Today AOL sent termination emails (read it below) to writers from its freelance workforce, renewing cries for an AOL-Huffington Post writers’ strike. TechCrunch contributor Paul Carr wrote a provocative response, declaring: “the people calling for Arianna Huffington to pay every one of her 3,000+ contributors are either a) stupid b) disingenuous or c) both.”
AOL owns TechCrunch, but Carr had another reason for defending the cuts–he will be writing for free on The Huffington Post to promote his new book. His essay defended the popular site as a promotional tool. What do you think?
Here’s an excerpt: “An hour or so ago, I joined the great unpaid ranks of Arianna’s content army (I’m keeping my paid gig here at TechCrunch too, obviously). As regular readers might recall, I’m heading to Las Vegas for the month of April (and some of May), where I’ll be staying a single night in each of the hotels on the Vegas Strip. While there, I’ll write a daily diary of the trip for the HuffPost. For free … When I mentioned that I was going to be writing about my adventures in Vegas hotels for the Huffington Post, [my publicist] did the email equivalent of giving me a high-five. When I followed up a few days later saying it was going to be a daily feature, promoted on the front page, I thought she was going to explode with joy. She, or I, literally couldn’t buy that kind of positioning.”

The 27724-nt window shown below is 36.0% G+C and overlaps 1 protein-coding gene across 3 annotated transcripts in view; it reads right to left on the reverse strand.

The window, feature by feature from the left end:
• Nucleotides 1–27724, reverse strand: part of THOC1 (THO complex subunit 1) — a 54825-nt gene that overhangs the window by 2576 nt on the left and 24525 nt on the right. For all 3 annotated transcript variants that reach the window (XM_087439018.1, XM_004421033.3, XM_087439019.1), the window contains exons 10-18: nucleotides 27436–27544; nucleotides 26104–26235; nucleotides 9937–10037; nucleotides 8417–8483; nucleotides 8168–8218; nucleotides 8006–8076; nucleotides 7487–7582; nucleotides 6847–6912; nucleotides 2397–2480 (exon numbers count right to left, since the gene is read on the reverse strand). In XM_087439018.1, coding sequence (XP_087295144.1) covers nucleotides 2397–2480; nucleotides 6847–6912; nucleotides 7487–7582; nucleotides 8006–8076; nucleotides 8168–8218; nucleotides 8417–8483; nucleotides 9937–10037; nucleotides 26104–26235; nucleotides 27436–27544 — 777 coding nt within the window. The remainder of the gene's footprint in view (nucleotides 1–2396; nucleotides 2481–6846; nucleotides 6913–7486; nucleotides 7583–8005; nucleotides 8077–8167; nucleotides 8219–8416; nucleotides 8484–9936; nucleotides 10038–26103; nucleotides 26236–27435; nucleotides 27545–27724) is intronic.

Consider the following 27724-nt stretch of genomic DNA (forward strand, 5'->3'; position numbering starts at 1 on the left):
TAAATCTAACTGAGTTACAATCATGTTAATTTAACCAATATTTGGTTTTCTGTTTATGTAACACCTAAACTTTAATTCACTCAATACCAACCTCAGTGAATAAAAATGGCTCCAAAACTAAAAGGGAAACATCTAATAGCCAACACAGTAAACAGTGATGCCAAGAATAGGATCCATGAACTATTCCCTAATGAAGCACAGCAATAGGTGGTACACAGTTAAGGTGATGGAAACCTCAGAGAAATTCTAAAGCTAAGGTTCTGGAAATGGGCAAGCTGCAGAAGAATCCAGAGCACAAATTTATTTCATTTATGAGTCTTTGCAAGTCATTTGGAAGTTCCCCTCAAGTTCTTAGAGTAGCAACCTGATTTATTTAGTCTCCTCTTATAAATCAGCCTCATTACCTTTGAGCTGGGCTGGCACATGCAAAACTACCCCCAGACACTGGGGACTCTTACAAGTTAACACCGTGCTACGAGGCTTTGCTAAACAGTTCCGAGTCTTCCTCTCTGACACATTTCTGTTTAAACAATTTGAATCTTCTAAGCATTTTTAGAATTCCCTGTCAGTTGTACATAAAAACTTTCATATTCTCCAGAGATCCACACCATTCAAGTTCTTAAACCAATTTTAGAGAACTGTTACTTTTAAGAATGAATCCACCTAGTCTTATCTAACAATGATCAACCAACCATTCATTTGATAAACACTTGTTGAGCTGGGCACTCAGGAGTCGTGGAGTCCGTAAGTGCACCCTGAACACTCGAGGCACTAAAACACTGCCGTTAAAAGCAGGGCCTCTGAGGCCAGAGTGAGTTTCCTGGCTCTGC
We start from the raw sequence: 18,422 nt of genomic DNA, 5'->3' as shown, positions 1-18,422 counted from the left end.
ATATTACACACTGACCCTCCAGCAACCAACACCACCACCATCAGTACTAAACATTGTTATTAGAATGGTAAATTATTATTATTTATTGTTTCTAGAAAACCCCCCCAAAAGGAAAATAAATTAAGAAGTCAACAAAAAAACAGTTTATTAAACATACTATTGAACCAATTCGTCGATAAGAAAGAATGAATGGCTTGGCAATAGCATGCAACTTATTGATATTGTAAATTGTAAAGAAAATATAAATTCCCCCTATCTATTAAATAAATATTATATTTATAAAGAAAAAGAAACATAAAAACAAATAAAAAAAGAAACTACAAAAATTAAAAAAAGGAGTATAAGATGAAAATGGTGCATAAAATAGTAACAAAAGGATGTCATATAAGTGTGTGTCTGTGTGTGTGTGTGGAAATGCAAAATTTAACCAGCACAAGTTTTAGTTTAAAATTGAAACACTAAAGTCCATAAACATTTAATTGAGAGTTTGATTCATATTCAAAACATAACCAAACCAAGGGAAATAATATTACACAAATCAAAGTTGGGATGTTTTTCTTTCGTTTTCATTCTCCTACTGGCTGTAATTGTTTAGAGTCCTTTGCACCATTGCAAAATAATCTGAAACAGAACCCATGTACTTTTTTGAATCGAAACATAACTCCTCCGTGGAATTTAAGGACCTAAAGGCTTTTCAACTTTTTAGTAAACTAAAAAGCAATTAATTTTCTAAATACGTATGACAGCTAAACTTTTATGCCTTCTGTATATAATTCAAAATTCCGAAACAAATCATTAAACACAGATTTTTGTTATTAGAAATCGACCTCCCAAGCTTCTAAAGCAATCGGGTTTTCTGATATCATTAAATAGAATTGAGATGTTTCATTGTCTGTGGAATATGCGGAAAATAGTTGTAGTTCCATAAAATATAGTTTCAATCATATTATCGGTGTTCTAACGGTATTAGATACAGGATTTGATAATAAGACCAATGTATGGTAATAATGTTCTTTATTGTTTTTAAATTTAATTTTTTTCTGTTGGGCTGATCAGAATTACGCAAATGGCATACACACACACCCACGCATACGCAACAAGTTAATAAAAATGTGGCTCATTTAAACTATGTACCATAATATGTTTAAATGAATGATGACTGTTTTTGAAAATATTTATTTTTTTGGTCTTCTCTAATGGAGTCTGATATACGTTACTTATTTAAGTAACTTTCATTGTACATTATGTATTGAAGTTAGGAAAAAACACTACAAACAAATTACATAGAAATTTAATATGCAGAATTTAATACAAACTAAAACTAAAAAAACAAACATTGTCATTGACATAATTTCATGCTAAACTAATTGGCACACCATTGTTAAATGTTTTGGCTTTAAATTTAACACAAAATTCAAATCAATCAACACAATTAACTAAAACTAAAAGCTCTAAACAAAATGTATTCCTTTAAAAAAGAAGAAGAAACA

On Monday, journalists took to the streets in San Francisco, protesting labor issues facing all workers. Above, we’ve included a Guild Freelancers photograph from that National Day of Action.
We have obtained a copy of AOL’s note to freelancers: “Thank you very much for your contributions to AOL. As we have discussed on calls and in emails, going forward our editorial direction is to build a great team of full-time editors, writers, and reporters. To that end, we are reducing the scope of AOL’s freelancer program.
“Per the terms of your agreement with AOL, this note confirms the end of your engagement for content services effective Wednesday, April 6, 2011. Rest assured, you will be paid for your content and services through this date, disbursed to you per AOL’s regular payment schedule in late May.
“We greatly appreciate your contributions and are available to answer any questions you may have.”
Editor’s note: This post has been updated as the story evolved.